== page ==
If the countable income of a self-employed blind person exceeds our SGA guidelines for blind persons, we will consider whether he or she (if not a farm landlord) has rendered significant services to determine whether the work activity is SGA. If the blind person operates a business alone, we consider any services rendered to be significant to the business. However, if the business involves the services of more than one person, we evaluate the actual services rendered by the blind person to determine whether they are significant. We will consider services significant if the blind person provides more than half the total time needed to manage the business, or more than 45 hours a month regardless of the total management time the business required.
Vending Machine Income Received by Blind Vendors under the Randolph-Sheppard Act and Similar Programs
The Randolph-Sheppard Act established a program for persons who are blind to operate vending facilities as a business on Federal property. The income the blind vendor receives from the operation of the business is self-employment income. In addition, under the Randolph-Sheppard Act program, a blind vendor who operates a vending facility on Federal property may also receive income from vending machines that are located on the same property, even though the blind vendor does not service, operate, or maintain the vending machines.
Various states have established similar programs for persons who are blind to operate vending facilities as a business on state and local government property. Like the Randolph-Sheppard Act program, many of these State programs provide the blind vendor with income from vending machines that are located on the same property but are operated independently of the blind vendor's vending facility business.
The income that blind self-employed vendors receive under the Randolph-Sheppard Act (and similar State programs) from vending machines that are located on the same property, but are not serviced, operated, or maintained by the blind vendor, is not a measure of a blind vendor's own productivity. It does not represent the actual value of any part of the blind vendor's work activity. Since the income a blind vendor receives under this provision of the Randolph-Sheppard Act (or similar State programs) is independent of his or her own vending business, and cannot be attributed to the blind vendor's own work activity, we will not consider this income when we determine whether the self-employment work activity is SGA. We will deduct this income from the blind vendor's net income before we apply the SGA earnings guidelines.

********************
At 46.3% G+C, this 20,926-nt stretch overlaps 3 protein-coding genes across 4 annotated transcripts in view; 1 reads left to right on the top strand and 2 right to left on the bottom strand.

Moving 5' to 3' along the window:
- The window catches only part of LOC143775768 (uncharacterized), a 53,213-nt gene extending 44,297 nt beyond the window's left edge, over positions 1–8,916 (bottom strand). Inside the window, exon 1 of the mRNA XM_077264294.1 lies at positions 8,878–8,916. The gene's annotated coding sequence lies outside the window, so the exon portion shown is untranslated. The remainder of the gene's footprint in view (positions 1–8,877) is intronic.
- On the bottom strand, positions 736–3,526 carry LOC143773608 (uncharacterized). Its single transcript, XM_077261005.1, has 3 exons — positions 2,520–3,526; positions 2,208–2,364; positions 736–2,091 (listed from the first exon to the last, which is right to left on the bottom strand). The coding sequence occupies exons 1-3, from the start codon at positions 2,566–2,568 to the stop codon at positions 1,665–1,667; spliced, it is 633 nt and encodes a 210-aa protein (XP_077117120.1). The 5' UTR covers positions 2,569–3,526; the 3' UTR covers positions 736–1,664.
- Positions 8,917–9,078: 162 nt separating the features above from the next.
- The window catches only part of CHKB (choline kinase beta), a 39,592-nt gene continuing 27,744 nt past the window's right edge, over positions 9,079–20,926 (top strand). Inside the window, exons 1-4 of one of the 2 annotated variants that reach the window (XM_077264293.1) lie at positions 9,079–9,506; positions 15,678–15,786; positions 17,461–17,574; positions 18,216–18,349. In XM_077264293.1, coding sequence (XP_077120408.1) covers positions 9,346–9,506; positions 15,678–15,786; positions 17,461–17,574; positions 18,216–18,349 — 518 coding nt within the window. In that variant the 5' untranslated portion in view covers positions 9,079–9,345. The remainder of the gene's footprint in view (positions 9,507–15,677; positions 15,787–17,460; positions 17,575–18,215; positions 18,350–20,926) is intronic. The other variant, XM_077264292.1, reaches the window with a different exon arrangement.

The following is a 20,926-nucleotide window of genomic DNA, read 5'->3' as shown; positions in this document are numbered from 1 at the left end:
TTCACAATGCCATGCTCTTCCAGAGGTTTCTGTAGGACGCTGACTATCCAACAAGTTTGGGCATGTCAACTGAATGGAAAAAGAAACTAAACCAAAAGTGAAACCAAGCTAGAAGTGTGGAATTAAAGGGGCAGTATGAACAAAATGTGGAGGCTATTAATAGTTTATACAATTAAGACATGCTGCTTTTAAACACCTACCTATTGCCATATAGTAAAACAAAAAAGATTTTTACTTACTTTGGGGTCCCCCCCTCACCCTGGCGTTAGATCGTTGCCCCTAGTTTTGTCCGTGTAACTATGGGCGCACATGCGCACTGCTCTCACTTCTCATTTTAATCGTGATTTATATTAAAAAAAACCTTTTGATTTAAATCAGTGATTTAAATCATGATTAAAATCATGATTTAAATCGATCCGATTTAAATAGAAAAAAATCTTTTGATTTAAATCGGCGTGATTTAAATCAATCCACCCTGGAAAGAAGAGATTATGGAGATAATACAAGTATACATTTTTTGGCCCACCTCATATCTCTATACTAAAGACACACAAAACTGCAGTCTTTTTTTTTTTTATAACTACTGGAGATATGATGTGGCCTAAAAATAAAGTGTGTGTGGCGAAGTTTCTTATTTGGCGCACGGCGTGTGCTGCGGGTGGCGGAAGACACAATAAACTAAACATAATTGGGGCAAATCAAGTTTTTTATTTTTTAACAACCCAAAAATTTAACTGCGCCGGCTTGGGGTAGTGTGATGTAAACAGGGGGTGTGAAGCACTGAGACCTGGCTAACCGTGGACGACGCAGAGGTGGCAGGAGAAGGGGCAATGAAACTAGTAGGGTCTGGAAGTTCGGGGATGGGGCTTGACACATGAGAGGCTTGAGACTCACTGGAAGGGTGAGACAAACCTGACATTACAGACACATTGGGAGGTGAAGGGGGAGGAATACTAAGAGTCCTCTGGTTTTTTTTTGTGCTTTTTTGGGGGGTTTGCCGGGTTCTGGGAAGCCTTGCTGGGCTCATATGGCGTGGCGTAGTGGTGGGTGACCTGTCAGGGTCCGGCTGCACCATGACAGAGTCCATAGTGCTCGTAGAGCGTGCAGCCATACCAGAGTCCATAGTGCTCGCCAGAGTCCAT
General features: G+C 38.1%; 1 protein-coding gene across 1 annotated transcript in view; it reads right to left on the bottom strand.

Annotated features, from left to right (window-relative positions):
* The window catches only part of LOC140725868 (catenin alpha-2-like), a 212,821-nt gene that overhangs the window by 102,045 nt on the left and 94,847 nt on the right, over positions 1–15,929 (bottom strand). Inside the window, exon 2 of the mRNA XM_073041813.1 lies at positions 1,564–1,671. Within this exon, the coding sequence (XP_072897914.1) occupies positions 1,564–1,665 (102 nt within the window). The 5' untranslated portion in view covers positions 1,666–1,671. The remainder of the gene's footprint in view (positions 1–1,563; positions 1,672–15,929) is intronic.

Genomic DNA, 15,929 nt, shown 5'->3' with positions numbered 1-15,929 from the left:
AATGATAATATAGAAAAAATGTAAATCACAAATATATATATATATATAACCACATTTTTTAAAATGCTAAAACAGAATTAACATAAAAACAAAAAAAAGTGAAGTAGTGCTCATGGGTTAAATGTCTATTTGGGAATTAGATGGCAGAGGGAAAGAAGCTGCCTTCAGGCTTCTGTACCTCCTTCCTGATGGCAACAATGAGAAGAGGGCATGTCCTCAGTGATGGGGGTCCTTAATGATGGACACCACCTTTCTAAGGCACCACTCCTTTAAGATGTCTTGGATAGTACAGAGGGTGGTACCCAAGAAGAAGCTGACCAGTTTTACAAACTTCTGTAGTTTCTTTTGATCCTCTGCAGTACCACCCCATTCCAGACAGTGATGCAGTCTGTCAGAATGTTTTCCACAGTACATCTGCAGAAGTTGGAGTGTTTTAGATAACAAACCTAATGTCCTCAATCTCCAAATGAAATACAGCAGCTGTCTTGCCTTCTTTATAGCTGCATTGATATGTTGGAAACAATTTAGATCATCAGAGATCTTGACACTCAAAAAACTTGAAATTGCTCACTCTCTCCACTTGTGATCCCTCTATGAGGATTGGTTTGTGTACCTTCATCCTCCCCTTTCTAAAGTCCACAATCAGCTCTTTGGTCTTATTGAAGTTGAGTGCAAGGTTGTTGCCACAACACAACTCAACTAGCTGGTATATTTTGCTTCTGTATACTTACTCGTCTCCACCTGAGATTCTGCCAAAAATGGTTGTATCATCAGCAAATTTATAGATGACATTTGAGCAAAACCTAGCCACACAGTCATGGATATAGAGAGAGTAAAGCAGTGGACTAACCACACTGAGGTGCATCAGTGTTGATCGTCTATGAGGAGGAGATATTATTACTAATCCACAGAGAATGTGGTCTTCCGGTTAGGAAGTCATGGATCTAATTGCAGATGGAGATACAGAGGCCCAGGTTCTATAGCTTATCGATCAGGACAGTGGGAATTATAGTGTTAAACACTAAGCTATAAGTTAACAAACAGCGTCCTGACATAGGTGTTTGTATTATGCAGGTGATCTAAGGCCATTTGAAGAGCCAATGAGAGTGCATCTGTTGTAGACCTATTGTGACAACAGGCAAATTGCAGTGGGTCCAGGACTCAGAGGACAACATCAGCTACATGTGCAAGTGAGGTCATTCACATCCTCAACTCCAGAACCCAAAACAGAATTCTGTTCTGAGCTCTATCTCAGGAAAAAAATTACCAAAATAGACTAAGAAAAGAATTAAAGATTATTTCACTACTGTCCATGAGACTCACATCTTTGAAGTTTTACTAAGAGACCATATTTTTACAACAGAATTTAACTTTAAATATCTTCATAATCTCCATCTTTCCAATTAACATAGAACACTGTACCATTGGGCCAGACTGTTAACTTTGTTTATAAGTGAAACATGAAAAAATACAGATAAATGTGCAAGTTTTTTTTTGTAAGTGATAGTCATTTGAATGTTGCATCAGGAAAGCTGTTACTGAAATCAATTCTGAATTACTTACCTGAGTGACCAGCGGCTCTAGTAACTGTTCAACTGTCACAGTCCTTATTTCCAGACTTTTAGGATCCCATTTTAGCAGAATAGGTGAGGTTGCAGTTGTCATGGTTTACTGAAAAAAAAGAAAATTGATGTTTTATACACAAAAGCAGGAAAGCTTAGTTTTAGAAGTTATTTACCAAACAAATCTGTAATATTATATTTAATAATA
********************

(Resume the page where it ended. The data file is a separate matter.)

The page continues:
Cross-References: SSR 83-34 Titles II and XVI: Determining Whether Work Is Substantial Gainful Activity — Self-Employed Persons; Program Operations Manual System sections DI 10501.015, DI 10515.005, and DI 10515.010.
 We apply this test to evaluate work activity performed by blind self-employed persons in 1978 or later. We use a different test to evaluate work activity performed by blind self-employed individuals prior to 1978. See SSR 83-34, “Titles II and XVI: Determining Whether Work Is Substantial Gainful Activity—Self-Employed Persons.”
 Evaluation of a self-employed person's work activity for SGA purposes is concerned only with income that represents the person's own productivity. Therefore, before applying the earnings guidelines it is necessary to ascertain what portion of the individual's income represents the actual value of the work he or she performed. See SSR 83-34. For 1978 and later, the law establishes SGA earnings guidelines for blind persons that are higher than the SGA earnings guidelines for non-blind persons. Section 335 of Public Law 95-216, 91 Stat. 1509, 1547.
 If a blind person is a farm landlord (i.e., you rent farm land to another) who materially participates in the production or the management of the production of the things raised on the rented farm, we will consider those services as significant. See 20 CFR 404.1082, 404.1575(b)(2).
 Randolph-Sheppard Act, as amended (20 U.S.C. 107 et seq.); 34 CFR part 395.
 Section 7 of the Randolph-Sheppard Act, as amended (20 U.S.C. 107d-3); 34 CFR 395.8 and 395.32.